As for the OP, who is clearly just using the second overdraft to get by, then as long as he got jobs during his degree and/or entered employment within a year of graduating (both very feasible and expected of you) there wouldn't be any harm in two overdrafts.

    N.B. if you're a graduate earning £1000/month, i.e. £12,000 per annum, then something has gone terribly wrong.
    Ok, this is gonna be my last post in this thread as this seems to be going no where.

    It was merely an example of using money to make money. You may manage to handle more risky strategies but the vast majority of the population, let alone the student population, do not know how to do so. Regardless, the point is moot.

    I have come across very few T&Cs of student accounts that do not stipulate that you can only hold one student account at any one time. If you wish to lie and get around it, by all means do so. Just don't pretend that it's the done thing and is not shady.

    Again, I never disregarded that point. In essence my point was, not to take out more than you need to.

    £12,000 net. is not far off from realistic. A large majority of graduates spend most of their first year looking for jobs and most will try to get a casual or basic job in the mean time.

    I've essentially tried to put this in context with the OPs question. I can appreciate your views on overdrafts, however I fail to see how they're the best way forward for the OP.
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    (Original post by Zorg)
    Ok, this is gonna be my last post in this thread as this seems to be going no where.

    It was merely an example of using money to make money. You may manage to handle more risky strategies but the vast majority of the population, let alone the student population, do not know how to do so. Regardless, the point is moot.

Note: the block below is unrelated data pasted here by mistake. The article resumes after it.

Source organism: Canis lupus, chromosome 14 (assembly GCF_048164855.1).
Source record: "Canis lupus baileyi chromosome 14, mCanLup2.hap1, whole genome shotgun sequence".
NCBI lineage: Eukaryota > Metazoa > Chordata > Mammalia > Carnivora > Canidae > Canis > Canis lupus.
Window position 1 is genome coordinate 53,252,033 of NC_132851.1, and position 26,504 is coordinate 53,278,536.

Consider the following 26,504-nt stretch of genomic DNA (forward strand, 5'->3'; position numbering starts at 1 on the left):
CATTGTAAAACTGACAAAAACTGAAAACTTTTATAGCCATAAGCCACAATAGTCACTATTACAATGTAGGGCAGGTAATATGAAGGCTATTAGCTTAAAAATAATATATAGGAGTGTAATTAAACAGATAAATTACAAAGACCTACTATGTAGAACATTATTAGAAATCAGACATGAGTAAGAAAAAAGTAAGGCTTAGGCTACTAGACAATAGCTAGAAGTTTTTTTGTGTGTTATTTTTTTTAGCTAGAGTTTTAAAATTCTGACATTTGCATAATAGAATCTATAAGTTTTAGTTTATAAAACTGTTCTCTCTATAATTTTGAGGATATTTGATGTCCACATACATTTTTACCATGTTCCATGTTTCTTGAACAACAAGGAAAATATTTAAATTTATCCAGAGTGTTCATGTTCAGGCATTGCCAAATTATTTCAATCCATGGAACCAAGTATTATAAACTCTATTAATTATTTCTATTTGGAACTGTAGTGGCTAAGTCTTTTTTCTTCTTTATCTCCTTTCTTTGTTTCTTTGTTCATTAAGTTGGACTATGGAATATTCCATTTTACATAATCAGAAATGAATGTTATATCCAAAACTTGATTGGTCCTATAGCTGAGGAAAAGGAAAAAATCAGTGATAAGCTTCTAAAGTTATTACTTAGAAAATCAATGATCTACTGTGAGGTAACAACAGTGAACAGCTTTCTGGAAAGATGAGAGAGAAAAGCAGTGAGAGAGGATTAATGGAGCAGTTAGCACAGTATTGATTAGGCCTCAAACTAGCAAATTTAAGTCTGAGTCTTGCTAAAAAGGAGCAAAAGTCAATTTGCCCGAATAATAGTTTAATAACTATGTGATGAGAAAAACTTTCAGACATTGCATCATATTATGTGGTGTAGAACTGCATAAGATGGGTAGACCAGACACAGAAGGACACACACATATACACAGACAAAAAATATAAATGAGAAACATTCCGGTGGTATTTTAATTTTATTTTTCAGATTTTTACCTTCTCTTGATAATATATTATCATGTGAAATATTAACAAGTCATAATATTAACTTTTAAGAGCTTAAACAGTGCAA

I have come across very few T&Cs of student accounts that do not stipulate that you can only hold one student account at any one time. If you wish to lie and get around it, by all means do so. Just don't pretend that it's the done thing and is not shady.

    Again, I never disregarded that point. In essence my point was, not to take out more than you need to.

    £12,000 net. is not far off from realistic. A large majority of graduates spend most of their first year looking for jobs and most will try to get a casual or basic job in the mean time.

    I've essentially tried to put this in context with the OPs question. I can appreciate your views on overdrafts, however I fail to see how they're the best way forward for the OP.
    It's not shady - a lot of banks merely require that they are the main.

    No it is far from realistic. The average graduate starting salary is at least £21,000, which is around £18,000 post tax. Even if you start below average on, let's say, £18,000 then you will have around £16,000 post-tax. Again, a huge difference to your example of £12,000. Like I said, if you're getting £12,000 post-tax then you made a lot of mistakes in education and work experience.

    As for the last point, I mostly agree but was trying to give the thread some perspective.
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    I took a second one out with Lloyds after a particularly hefty fine in my first year. Just said no when she asked if I had another account, took the £500 out straight away and never paid anything in whatsoever.
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    Can I have a student account with one bank and a current account with another?
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    (Original post by EGjeff)
    I took a second one out with Lloyds after a particularly hefty fine in my first year. Just said no when she asked if I had another account, took the £500 out straight away and never paid anything in whatsoever.
    You're keen! Sounds a good idea. I might try.
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    (Original post by maskofsanity)
    On mine, it is negligible (about 1.5%). You're probably younger and with the new, higher loan, and even then the interest is still very low compared to a normal loan.

    But more to the point, the student loan having (a very small) interest and a student overdraft NOT having interest, strengthens my viewpoint even more. You do realise that, right? That you are arguing against yourself right now?

    And you still haven't given me a reason for the answer to my question.
    if you break the banks T & C they remove the student part of the account so you get heavy charges for the over draft, so its not interest free